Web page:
What I am certain will always be needed is the role of a human being who can awaken possibilities in children; who can help them see far beyond what they can see on their own, both within and outside; who can see the spark in a child and endeavour to bring it out. Good teachers have always done this. If you zoom out and look at history, teachers have always been there and been revered, in any culture or scripture, even though the technology and tools they used may have changed.

To overcome the challenges of educating our massive young population, what would you like the government to do and what would you like private citizens to do?
The first thing is to be aware and to care about the issue. Even when something does not seem to affect us directly, whether climate change or education, it will affect us all eventually. If the education system doesn’t improve, we are going to have massive issues in our country. The aspirations of our youth are incredibly high but their reality is not matching up. They don’t have the education or skills to take advantage of the opportunities they seek and nobody is going to sit quiet when they feel that they did not get the chances to learn and improve their life outcomes. Those people will then not be blaming themselves, but direct it outwards.

On another note, so much progress and beauty has come from incredible depths of human creativity, grace and wisdom. So much of this lies dormant in children whose potential is never given a chance to grow. It’s almost a crime that only a few of us get those opportunities. This should be everyone’s problem. We all need to care.

In terms of what governments can do – everything that I have understood about how countries have built really good education systems – Finland, Canada, Singapore, Australia, to ones who have dramatically improved over the last 10-15 years – Peru, Brazil, Vietnam – there are certain things I have picked up: we need a clear understanding and articulation at the national and local level about what education means to us and what we want for our children. The government needs to discuss and define what ‘good’ education is in our context and how we get there. The private and non-profit sectors have to push the government to do this, so that it gets reflected in the training, curriculum, assessments.

Second, we need to make teaching prestigious and bring into the profession the same kind of rigor that the medical and engineering fields have. Unfortunately, in India, teaching is not viewed, supported or invested in, in the same way as these other fields. All of us have to take the teaching profession seriously and the profession has to take itself seriously too. Canada and Finland are great examples where teachers exhibit a high level of competence and professionalism, and are viewed in high regard by society.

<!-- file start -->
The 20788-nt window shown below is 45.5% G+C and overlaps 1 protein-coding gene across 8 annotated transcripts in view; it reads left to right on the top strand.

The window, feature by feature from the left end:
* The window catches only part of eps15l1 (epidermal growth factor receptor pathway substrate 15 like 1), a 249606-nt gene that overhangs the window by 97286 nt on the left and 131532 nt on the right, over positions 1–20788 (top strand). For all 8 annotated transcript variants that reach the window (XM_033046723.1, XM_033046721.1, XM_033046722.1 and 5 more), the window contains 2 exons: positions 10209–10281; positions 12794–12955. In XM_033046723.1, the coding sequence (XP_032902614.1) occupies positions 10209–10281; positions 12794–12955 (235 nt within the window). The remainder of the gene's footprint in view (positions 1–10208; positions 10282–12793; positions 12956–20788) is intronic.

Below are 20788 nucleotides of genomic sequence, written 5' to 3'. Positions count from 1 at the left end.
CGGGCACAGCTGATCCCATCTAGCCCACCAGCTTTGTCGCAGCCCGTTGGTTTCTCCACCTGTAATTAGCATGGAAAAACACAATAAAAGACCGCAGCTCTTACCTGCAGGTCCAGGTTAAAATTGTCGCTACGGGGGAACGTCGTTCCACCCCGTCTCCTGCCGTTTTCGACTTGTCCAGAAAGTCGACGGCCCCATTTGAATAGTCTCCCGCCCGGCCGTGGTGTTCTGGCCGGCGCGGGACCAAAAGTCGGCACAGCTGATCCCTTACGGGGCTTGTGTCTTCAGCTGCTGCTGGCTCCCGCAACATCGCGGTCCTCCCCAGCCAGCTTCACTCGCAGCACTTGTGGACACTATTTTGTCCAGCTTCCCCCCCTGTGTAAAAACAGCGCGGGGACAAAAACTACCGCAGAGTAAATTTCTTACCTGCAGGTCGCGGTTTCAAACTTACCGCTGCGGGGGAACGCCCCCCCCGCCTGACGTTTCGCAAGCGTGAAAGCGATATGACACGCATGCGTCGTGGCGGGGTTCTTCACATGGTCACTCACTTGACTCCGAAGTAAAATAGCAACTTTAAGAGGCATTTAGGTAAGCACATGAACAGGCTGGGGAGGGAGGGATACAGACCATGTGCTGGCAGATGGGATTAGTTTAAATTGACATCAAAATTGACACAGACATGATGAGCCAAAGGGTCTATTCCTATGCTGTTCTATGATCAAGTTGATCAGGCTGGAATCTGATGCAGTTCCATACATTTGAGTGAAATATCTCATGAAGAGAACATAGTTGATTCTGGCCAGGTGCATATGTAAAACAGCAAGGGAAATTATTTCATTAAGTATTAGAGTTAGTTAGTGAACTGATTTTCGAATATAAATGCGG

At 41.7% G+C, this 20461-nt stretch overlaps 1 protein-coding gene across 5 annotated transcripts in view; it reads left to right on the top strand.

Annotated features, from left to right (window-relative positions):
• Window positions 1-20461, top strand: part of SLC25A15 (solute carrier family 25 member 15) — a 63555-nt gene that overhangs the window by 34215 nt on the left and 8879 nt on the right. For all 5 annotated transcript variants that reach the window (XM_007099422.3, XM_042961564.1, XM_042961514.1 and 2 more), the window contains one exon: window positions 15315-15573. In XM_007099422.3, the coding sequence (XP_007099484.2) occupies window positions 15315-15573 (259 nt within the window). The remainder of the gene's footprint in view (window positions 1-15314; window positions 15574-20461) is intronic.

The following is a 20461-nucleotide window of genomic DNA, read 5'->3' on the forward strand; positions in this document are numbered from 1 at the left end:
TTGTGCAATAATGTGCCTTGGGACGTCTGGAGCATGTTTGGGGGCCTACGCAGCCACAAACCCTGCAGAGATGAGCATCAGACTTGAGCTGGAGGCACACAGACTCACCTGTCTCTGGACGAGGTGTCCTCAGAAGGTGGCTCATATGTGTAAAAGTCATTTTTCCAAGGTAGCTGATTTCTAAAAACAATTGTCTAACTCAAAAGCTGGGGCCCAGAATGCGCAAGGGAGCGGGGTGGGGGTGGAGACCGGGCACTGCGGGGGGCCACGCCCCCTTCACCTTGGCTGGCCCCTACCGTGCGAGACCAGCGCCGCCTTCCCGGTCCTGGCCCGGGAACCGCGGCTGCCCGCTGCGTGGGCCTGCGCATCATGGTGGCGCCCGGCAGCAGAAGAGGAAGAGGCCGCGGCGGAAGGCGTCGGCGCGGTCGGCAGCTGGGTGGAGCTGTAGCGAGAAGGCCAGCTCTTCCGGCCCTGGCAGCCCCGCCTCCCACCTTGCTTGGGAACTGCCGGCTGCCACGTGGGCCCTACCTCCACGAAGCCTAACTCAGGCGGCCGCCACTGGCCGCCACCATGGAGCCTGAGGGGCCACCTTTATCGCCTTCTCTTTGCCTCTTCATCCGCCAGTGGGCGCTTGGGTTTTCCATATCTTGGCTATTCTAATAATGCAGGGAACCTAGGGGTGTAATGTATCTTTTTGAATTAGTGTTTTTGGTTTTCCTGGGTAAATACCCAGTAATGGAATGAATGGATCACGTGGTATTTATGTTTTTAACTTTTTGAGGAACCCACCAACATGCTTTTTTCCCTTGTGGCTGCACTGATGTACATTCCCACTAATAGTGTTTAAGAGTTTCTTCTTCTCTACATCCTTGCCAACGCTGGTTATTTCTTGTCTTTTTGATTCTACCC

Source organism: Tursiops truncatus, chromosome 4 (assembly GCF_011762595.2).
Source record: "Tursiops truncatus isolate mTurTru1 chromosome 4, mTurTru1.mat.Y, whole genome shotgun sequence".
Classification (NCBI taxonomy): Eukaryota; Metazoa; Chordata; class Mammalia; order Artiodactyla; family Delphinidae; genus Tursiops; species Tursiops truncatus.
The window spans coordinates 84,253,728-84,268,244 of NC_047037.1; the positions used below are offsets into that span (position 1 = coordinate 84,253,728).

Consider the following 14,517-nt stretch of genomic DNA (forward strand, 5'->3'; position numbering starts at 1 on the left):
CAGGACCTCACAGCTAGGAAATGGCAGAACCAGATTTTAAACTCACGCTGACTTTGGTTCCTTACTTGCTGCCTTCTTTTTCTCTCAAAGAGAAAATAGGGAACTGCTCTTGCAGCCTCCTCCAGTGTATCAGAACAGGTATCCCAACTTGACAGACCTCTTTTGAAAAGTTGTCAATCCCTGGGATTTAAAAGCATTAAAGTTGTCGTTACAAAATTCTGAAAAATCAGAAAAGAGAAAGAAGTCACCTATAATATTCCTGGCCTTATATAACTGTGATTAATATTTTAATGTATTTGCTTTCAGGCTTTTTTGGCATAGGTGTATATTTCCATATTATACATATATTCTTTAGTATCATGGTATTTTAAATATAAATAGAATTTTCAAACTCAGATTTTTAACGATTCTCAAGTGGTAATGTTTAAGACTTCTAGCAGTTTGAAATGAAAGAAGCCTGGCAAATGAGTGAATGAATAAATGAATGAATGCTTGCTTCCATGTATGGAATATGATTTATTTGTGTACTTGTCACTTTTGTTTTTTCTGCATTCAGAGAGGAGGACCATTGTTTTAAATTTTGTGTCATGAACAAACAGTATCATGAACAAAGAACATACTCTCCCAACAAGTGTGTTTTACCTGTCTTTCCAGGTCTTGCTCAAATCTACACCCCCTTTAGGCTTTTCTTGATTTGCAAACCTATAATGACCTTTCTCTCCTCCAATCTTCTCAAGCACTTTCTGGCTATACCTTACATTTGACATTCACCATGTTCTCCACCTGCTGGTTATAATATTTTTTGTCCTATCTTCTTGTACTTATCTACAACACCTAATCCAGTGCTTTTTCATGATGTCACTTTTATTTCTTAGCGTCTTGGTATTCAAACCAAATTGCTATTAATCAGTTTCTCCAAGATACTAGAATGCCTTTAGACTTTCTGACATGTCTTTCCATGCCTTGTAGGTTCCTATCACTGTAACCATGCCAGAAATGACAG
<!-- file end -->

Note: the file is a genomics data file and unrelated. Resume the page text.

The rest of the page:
Third, a lot more investment in research, evidence building and curriculum development is needed. In the last 20-30 years we have learnt a lot about how children learn, how the brain works. But very little of this gets incorporated into the practice. For real progress, change needs to be a lot more scientific without losing the humanity.

Individuals can contribute by remaining engaged with the issue: volunteer, intern, study, make it a career, support schools around you. Let’s think about what is good for all children not just my own child. If we can inculcate this thinking, then we have a better shot at improving our education system.

If a genie granted you three wishes, what would you wish for pertaining to the education sector?
I would wish for fairly practical things:

  1. Increased rigor in the profession – the use of evidence and data to go deeper, to figure out why children are learning and why they are not. To go beyond the persons involved to understand what is really happening.
  2. Greater equality in how we are investing in and supporting our children – there is a vast level of inequality from nutrition to resources and opportunities. Where children are born should not affect the kind of opportunities they get.
  3. Stop doing what we know does not work and takes up unnecessary time – for example, high stakes summative assessments which are of limited value and cause so much stress to students, parents and teachers, completely subverting the purpose of education. It should be about learning and growth, not amassing marks. We need to liberate education from the cages we’ve built.

321 has worked with 150 schools, 3000 teachers and impacted 120,000 students. What are your dreams today?
Keep strengthening our direct work by encompassing more schools, teachers and students; and foster systemic change in education far beyond our organization.

*Gaurav Singh can be reached at [email protected]

The author and interviewer is a 12th standard student studying at Haileybury College, UK after finishing her ICSE from the Cathedral & John Connon School, Mumbai. She is interested in pursuing further studies in education and psychology. She can be reached at [email protected].